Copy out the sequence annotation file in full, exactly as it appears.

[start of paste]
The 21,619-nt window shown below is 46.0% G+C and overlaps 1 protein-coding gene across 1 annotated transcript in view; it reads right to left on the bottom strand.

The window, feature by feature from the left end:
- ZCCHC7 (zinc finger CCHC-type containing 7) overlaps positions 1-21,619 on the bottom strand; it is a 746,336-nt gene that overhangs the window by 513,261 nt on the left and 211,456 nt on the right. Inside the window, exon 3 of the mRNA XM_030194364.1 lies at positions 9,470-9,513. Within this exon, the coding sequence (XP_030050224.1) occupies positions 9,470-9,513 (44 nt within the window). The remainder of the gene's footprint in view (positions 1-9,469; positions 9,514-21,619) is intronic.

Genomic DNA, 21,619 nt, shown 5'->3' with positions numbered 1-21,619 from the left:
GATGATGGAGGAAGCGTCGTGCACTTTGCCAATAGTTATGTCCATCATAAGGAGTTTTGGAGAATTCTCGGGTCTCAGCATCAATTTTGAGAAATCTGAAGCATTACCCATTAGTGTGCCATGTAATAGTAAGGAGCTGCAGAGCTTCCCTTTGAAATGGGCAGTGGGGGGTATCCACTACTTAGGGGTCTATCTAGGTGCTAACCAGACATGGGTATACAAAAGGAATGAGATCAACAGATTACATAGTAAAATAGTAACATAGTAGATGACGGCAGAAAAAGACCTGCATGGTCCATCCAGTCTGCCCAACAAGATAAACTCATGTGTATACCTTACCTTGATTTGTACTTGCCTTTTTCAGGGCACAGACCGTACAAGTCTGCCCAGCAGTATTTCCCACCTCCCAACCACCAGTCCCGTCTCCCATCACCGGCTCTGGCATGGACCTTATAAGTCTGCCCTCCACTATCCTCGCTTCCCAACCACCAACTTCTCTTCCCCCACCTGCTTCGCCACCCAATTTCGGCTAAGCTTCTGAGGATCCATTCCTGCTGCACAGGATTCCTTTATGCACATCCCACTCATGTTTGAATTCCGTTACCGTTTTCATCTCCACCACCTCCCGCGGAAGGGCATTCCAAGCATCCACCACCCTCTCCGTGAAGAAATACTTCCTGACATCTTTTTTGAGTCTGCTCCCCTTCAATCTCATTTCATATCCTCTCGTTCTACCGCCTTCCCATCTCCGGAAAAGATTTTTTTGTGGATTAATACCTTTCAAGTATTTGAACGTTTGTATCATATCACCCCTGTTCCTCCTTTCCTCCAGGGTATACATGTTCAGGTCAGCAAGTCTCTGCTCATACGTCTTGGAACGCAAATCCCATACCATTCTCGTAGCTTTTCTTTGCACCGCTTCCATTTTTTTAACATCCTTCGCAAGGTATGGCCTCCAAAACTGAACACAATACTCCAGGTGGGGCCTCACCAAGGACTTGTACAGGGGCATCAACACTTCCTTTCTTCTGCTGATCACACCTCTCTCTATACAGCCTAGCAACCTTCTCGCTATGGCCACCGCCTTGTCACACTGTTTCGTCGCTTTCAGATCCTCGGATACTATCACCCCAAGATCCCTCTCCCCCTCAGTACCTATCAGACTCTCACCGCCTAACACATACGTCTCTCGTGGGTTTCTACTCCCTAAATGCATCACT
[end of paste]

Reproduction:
The 21,619-nt window shown below is 46.0% G+C and overlaps 1 protein-coding gene across 1 annotated transcript in view; it reads right to left on the bottom strand.

The window, feature by feature from the left end:
- ZCCHC7 (zinc finger CCHC-type containing 7) overlaps positions 1-21,619 on the bottom strand; it is a 746,336-nt gene that overhangs the window by 513,261 nt on the left and 211,456 nt on the right. Inside the window, exon 3 of the mRNA XM_030194364.1 lies at positions 9,470-9,513. Within this exon, the coding sequence (XP_030050224.1) occupies positions 9,470-9,513 (44 nt within the window). The remainder of the gene's footprint in view (positions 1-9,469; positions 9,514-21,619) is intronic.

Genomic DNA, 21,619 nt, shown 5'->3' with positions numbered 1-21,619 from the left:
GATGATGGAGGAAGCGTCGTGCACTTTGCCAATAGTTATGTCCATCATAAGGAGTTTTGGAGAATTCTCGGGTCTCAGCATCAATTTTGAGAAATCTGAAGCATTACCCATTAGTGTGCCATGTAATAGTAAGGAGCTGCAGAGCTTCCCTTTGAAATGGGCAGTGGGGGGTATCCACTACTTAGGGGTCTATCTAGGTGCTAACCAGACATGGGTATACAAAAGGAATGAGATCAACAGATTACATAGTAAAATAGTAACATAGTAGATGACGGCAGAAAAAGACCTGCATGGTCCATCCAGTCTGCCCAACAAGATAAACTCATGTGTATACCTTACCTTGATTTGTACTTGCCTTTTTCAGGGCACAGACCGTACAAGTCTGCCCAGCAGTATTTCCCACCTCCCAACCACCAGTCCCGTCTCCCATCACCGGCTCTGGCATGGACCTTATAAGTCTGCCCTCCACTATCCTCGCTTCCCAACCACCAACTTCTCTTCCCCCACCTGCTTCGCCACCCAATTTCGGCTAAGCTTCTGAGGATCCATTCCTGCTGCACAGGATTCCTTTATGCACATCCCACTCATGTTTGAATTCCGTTACCGTTTTCATCTCCACCACCTCCCGCGGAAGGGCATTCCAAGCATCCACCACCCTCTCCGTGAAGAAATACTTCCTGACATCTTTTTTGAGTCTGCTCCCCTTCAATCTCATTTCATATCCTCTCGTTCTACCGCCTTCCCATCTCCGGAAAAGATTTTTTTGTGGATTAATACCTTTCAAGTATTTGAACGTTTGTATCATATCACCCCTGTTCCTCCTTTCCTCCAGGGTATACATGTTCAGGTCAGCAAGTCTCTGCTCATACGTCTTGGAACGCAAATCCCATACCATTCTCGTAGCTTTTCTTTGCACCGCTTCCATTTTTTTAACATCCTTCGCAAGGTATGGCCTCCAAAACTGAACACAATACTCCAGGTGGGGCCTCACCAAGGACTTGTACAGGGGCATCAACACTTCCTTTCTTCTGCTGATCACACCTCTCTCTATACAGCCTAGCAACCTTCTCGCTATGGCCACCGCCTTGTCACACTGTTTCGTCGCTTTCAGATCCTCGGATACTATCACCCCAAGATCCCTCTCCCCCTCAGTACCTATCAGACTCTCACCGCCTAACACATACGTCTCTCGTGGGTTTCTACTCCCTAAATGCATCACT